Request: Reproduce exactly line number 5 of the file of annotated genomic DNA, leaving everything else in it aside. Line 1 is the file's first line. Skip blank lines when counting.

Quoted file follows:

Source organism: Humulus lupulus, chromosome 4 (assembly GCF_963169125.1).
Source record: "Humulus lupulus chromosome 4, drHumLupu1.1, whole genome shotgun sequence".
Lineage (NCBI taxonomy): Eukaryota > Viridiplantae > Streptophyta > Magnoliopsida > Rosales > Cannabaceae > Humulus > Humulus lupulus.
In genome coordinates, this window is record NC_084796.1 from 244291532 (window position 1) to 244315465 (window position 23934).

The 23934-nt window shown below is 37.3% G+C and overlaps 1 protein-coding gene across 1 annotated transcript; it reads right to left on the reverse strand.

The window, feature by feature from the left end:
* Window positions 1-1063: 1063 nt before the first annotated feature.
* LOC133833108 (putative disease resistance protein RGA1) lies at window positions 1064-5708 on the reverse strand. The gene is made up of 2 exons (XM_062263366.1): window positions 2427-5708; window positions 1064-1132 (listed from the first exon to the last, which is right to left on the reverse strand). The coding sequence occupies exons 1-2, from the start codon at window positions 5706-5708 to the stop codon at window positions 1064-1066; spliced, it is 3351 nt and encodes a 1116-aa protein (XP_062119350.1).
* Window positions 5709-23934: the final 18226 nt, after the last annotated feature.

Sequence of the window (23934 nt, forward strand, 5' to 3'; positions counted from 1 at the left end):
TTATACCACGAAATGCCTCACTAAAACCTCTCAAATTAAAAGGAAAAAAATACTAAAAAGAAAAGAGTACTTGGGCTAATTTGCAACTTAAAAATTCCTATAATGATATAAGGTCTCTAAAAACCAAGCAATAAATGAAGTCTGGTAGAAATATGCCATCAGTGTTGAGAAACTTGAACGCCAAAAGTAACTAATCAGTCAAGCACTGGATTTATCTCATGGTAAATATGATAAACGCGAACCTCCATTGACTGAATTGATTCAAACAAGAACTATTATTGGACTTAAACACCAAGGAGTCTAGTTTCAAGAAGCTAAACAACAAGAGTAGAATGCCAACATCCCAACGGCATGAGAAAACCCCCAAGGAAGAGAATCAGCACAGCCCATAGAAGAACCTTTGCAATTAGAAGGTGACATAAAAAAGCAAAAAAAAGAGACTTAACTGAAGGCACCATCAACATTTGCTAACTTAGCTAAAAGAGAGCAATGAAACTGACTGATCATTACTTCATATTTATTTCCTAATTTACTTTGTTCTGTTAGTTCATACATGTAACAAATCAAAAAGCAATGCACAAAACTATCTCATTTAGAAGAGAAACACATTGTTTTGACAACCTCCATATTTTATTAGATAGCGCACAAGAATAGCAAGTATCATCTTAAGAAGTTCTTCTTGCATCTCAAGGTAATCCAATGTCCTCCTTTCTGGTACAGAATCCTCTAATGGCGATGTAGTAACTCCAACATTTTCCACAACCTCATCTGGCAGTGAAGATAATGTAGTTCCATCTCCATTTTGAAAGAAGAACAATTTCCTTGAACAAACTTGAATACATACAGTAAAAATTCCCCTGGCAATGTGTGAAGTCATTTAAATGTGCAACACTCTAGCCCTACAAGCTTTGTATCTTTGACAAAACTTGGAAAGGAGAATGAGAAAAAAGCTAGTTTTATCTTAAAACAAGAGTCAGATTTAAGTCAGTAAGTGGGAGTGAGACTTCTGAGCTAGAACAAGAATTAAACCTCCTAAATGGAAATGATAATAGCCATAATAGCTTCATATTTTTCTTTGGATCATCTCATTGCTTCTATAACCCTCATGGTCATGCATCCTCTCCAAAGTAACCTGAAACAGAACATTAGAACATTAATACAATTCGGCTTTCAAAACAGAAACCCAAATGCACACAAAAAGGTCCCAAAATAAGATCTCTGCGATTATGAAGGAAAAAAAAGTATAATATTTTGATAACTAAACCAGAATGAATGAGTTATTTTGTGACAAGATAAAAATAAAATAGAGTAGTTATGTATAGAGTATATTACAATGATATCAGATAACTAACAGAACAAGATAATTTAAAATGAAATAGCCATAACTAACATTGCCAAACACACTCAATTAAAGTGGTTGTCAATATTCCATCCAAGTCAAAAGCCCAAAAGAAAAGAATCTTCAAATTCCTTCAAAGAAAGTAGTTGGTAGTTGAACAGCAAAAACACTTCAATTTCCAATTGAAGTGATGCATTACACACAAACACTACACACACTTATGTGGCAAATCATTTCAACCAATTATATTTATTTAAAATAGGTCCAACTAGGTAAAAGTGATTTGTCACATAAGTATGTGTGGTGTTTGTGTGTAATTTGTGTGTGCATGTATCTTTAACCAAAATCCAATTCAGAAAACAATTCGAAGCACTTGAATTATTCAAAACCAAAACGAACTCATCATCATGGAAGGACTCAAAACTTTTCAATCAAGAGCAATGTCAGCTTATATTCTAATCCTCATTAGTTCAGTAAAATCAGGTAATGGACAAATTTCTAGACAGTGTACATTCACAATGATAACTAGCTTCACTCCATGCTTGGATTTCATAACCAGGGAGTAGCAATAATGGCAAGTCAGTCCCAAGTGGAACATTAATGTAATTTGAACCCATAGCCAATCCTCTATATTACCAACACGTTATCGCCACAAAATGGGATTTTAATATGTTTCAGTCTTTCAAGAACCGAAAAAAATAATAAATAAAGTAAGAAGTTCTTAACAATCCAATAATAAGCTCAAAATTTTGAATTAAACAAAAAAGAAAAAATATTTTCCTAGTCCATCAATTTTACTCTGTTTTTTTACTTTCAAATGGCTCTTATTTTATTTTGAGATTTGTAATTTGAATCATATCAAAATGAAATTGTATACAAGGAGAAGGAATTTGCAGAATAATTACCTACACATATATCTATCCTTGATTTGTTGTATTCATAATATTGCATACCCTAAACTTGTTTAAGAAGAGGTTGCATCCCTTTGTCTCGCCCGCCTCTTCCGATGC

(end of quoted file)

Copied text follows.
The 23934-nt window shown below is 37.3% G+C and overlaps 1 protein-coding gene across 1 annotated transcript; it reads right to left on the reverse strand.